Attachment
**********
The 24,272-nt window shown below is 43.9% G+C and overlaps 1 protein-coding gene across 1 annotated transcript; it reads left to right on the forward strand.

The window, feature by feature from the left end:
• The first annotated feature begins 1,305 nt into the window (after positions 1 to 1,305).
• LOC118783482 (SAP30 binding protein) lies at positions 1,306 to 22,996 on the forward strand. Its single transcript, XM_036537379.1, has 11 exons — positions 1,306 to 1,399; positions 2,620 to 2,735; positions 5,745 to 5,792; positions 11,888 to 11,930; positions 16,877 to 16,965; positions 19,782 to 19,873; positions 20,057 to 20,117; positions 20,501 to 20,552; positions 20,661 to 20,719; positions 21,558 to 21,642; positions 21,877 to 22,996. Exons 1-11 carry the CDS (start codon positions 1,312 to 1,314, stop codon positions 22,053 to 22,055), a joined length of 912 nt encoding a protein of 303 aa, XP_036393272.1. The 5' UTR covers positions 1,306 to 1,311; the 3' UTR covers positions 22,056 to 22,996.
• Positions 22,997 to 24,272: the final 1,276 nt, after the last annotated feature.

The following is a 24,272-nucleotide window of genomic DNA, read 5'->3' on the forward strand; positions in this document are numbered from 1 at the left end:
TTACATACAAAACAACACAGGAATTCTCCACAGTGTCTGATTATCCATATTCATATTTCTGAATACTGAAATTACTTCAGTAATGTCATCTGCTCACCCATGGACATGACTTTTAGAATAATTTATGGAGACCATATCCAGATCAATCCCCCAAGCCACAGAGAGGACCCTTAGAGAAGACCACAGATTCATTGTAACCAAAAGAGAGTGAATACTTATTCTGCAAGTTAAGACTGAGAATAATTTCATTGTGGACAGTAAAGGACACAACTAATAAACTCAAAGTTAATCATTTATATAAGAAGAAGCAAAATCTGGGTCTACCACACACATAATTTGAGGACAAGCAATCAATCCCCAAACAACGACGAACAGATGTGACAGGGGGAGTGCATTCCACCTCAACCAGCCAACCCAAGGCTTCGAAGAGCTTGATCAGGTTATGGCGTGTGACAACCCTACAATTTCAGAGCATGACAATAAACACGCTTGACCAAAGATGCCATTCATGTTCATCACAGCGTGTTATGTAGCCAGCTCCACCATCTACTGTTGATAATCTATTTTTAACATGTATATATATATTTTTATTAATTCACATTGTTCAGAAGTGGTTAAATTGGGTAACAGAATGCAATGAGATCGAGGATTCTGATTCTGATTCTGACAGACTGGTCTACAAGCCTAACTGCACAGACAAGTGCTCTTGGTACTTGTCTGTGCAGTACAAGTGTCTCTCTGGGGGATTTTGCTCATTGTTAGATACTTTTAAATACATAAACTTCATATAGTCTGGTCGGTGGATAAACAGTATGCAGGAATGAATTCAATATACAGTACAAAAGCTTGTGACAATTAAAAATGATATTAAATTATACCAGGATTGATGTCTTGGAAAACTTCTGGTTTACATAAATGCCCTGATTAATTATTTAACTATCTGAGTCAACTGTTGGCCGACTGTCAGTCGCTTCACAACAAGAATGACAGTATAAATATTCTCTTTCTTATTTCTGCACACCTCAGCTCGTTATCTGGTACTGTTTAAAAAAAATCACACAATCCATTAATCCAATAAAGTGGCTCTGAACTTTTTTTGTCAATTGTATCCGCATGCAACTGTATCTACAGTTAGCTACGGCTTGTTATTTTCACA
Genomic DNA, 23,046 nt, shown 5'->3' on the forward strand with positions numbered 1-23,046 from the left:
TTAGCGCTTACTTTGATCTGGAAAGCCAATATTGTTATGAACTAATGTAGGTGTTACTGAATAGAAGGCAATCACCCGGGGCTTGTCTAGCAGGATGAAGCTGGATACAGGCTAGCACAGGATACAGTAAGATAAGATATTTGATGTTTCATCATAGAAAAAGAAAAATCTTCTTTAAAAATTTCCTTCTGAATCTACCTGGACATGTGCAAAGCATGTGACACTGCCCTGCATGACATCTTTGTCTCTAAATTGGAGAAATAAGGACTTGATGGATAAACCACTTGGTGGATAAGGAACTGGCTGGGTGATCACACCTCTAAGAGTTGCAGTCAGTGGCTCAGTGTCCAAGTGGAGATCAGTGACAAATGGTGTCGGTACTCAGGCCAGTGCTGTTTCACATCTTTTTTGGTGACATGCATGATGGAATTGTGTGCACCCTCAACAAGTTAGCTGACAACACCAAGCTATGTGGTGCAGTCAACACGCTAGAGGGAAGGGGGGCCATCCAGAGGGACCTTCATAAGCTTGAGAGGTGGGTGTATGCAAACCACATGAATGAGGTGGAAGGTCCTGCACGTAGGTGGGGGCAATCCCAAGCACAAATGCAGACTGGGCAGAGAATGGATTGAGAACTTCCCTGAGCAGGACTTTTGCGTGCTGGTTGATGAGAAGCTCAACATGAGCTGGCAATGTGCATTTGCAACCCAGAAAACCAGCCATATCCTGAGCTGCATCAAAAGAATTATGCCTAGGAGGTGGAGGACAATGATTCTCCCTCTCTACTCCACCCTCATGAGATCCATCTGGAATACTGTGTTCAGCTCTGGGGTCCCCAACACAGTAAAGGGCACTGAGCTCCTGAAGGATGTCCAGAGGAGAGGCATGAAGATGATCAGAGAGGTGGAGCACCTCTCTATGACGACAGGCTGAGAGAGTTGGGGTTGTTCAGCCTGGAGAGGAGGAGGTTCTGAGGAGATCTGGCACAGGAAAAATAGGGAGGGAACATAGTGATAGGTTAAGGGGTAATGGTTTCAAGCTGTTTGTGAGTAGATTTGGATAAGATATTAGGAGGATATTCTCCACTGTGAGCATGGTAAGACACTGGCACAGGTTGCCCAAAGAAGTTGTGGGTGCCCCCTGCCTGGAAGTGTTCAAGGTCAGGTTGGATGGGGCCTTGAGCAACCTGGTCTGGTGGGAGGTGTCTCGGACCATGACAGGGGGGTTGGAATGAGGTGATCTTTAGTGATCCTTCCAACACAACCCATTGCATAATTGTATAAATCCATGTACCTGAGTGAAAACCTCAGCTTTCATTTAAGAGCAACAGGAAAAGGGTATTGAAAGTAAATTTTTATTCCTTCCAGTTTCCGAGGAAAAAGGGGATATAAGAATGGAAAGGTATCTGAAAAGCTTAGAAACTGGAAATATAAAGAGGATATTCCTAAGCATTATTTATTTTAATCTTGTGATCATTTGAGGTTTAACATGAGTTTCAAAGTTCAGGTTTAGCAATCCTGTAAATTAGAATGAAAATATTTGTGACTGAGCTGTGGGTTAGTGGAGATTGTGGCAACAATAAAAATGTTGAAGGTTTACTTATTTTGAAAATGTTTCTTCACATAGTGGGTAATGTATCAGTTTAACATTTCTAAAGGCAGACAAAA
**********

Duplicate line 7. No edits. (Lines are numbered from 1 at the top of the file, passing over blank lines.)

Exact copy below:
TTACATACAAAACAACACAGGAATTCTCCACAGTGTCTGATTATCCATATTCATATTTCTGAATACTGAAATTACTTCAGTAATGTCATCTGCTCACCCATGGACATGACTTTTAGAATAATTTATGGAGACCATATCCAGATCAATCCCCCAAGCCACAGAGAGGACCCTTAGAGAAGACCACAGATTCATTGTAACCAAAAGAGAGTGAATACTTATTCTGCAAGTTAAGACTGAGAATAATTTCATTGTGGACAGTAAAGGACACAACTAATAAACTCAAAGTTAATCATTTATATAAGAAGAAGCAAAATCTGGGTCTACCACACACATAATTTGAGGACAAGCAATCAATCCCCAAACAACGACGAACAGATGTGACAGGGGGAGTGCATTCCACCTCAACCAGCCAACCCAAGGCTTCGAAGAGCTTGATCAGGTTATGGCGTGTGACAACCCTACAATTTCAGAGCATGACAATAAACACGCTTGACCAAAGATGCCATTCATGTTCATCACAGCGTGTTATGTAGCCAGCTCCACCATCTACTGTTGATAATCTATTTTTAACATGTATATATATATTTTTATTAATTCACATTGTTCAGAAGTGGTTAAATTGGGTAACAGAATGCAATGAGATCGAGGATTCTGATTCTGATTCTGACAGACTGGTCTACAAGCCTAACTGCACAGACAAGTGCTCTTGGTACTTGTCTGTGCAGTACAAGTGTCTCTCTGGGGGATTTTGCTCATTGTTAGATACTTTTAAATACATAAACTTCATATAGTCTGGTCGGTGGATAAACAGTATGCAGGAATGAATTCAATATACAGTACAAAAGCTTGTGACAATTAAAAATGATATTAAATTATACCAGGATTGATGTCTTGGAAAACTTCTGGTTTACATAAATGCCCTGATTAATTATTTAACTATCTGAGTCAACTGTTGGCCGACTGTCAGTCGCTTCACAACAAGAATGACAGTATAAATATTCTCTTTCTTATTTCTGCACACCTCAGCTCGTTATCTGGTACTGTTTAAAAAAAATCACACAATCCATTAATCCAATAAAGTGGCTCTGAACTTTTTTTGTCAATTGTATCCGCATGCAACTGTATCTACAGTTAGCTACGGCTTGTTATTTTCACA